Stress has almost saturated the workforce of doctors, according to research, but will something decisive finally be done about it? Keith Cooper finds out
The human cost of stress, pressure and an unsustainable workload has been laid bare by a BMA survey, which has found eight out of 10 doctors are at a substantial risk of burnout.
More than a quarter of the 4,300 respondents to the survey said they had received previous, formal diagnoses of mental conditions, and four out of 10 said they were suffering from psychological or emotional distress, which affected their work, training or study.
Younger and junior doctors, medical students and those working longer hours are more likely to suffer from mental ill health, the survey found.
It also pinpoints a strong relationship between the use of alcohol, drugs and self-medications by doctors with current or previous mental health diagnoses – with 62 per cent using them as a coping mechanism. Alcohol, drug use and self-medication were more common in consultants, those working shorter weeks, doctors aged 64 and above, and men.
The survey uncovered worrying evidence of inadequate or no support for doctors when sought. Medical students were most likely to find help unacceptable while older, staff, associate specialist and specialty doctors, and overseas-qualified doctors were most likely to say support was not there when requested.
Deterred and depressed
The survey is part of a larger project led by BMA president Dinesh Bhugra to find ways to improve the mental health of the medical workforce and so improve patient care.
The second research phase of the project will look in more detail at the issues raised by the survey. The results are due to be published in the summer.
Professor Bhugra says that while stress is in the nature of medical practice it could affect doctors differently, depending on whether they are trainees, consultants, GPs, or SAS doctors.
‘Medical students are surprisingly stressed, which is a bad sign, as these are some of the most energetic, enthusiastic people who want to help people by going into medicine.
‘Informally, I’ve heard that some of these stresses come from financial problems and debt. They are also feeling that as they learn on simulators, on dolls and with actors that they do not develop the same empathy with patients.’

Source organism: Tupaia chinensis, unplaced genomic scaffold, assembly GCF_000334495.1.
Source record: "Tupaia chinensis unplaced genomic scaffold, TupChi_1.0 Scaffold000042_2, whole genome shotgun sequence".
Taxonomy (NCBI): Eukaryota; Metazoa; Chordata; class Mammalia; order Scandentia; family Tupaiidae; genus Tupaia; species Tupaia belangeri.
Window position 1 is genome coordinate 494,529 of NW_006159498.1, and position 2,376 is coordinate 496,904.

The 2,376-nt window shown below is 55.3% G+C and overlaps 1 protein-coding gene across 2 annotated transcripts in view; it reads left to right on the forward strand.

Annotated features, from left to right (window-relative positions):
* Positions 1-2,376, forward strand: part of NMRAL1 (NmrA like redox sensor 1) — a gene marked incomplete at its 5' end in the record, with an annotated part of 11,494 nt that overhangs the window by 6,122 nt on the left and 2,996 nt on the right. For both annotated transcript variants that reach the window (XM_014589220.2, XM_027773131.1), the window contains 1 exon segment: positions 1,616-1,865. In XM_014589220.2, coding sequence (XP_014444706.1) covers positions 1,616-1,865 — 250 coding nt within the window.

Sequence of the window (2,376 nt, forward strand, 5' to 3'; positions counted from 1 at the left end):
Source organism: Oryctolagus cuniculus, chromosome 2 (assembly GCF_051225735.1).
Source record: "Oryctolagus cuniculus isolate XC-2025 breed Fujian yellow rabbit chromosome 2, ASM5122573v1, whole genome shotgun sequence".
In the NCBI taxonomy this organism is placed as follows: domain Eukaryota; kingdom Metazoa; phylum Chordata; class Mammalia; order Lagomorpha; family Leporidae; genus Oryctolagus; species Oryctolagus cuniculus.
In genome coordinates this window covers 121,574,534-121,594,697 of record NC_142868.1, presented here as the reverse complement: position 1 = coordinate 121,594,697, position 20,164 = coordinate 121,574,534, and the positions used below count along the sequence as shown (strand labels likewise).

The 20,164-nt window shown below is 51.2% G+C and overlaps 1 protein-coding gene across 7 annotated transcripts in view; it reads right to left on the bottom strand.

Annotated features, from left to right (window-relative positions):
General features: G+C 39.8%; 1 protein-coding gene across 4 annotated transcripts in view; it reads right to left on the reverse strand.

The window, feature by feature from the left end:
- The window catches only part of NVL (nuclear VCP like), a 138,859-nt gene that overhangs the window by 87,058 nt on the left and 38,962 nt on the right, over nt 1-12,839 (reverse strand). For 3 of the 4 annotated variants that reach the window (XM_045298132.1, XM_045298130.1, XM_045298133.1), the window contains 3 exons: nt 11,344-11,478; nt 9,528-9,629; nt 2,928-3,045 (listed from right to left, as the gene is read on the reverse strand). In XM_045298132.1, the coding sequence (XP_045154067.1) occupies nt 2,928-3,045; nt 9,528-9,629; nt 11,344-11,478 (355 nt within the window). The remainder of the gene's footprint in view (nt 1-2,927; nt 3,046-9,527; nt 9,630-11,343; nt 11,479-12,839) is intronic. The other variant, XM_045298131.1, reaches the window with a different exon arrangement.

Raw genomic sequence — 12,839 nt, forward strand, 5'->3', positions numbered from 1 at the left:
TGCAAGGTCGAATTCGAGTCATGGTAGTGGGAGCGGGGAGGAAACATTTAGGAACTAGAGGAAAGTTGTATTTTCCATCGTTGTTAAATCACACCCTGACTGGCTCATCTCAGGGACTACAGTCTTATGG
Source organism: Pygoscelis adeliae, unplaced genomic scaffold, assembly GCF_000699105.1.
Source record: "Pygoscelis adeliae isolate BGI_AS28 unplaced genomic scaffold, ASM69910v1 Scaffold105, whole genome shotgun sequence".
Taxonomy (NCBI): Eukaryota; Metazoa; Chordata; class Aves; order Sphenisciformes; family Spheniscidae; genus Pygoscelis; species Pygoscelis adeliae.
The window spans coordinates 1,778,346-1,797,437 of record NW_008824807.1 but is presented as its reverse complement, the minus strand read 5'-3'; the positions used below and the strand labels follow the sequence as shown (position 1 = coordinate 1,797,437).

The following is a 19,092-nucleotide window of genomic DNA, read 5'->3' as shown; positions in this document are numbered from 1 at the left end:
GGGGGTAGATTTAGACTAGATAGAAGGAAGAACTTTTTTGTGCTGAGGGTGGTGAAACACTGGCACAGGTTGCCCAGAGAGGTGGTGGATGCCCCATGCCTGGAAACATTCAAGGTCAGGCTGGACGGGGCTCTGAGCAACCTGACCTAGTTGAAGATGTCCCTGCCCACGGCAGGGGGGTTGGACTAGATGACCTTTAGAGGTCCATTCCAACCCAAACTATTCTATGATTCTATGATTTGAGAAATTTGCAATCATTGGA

He is concerned about the lack of support in some medical schools, calling for more research to pinpoint any geographical differences in stress rates and support levels.
‘As the only organisation that looks after doctors in all specialties and across the UK, we should examine how terms and conditions in which people learn and practise could be improved. That’s my challenge to the BMA and I hope it takes this on board.’
He hopes that the BMA will repeat the survey of doctors’ mental health regularly. ‘The longer people struggle on without support, the more chronic their conditions become, the more difficult it is to treat.’
Also published this month are the findings of a separate study by Swansea University of junior doctors’ experience of mental illness, the stigma they face, their struggle for support and the effect it has on their professional lives.
‘It got to the point where I was almost catatonic in my room all the time,’ one doctor told researchers. ‘I was making it to work, just doing what was required, then coming back. But I wasn’t making any advancements.’
Another was told by a colleague, ‘if you’re crying this much you shouldn’t be a consultant’.
The Swansea study found the trainees were reluctant to disclose their illnesses for fear of the effects on their careers and struggled to access support, especially in rural areas. Some also found it difficult to return to work after time off sick.
‘I went back, nothing was said of it,’ one said. ‘I self-referred to occupational health. I basically got sort of a generic letter back, giving me an appointment in May. I was due back in February.’
The Swansea report recommends special provision for doctors in training with mental ill health and for employers to take steps to tackle the stigma of mental illness in the medical profession.
Professor Bhugra says more is needed to be done to address the stigma of mental health and to improve the support to doctors.
‘We must create spaces where all doctors, trainees, SAS, GPs, can go for support,’ he adds. ‘We invest a tremendous amount of money in training doctors to leave them to fall by the wayside. It just isn’t fair on them or society.’
Find out more about the survey
Read the survey
BMA wellbeing support services are open to all doctors and medical students. They’re confidential and free of charge. Call 0330 123 1245 and you will have the choice of speaking to a counsellor or taking the details of a doctor who you can contact for peer support
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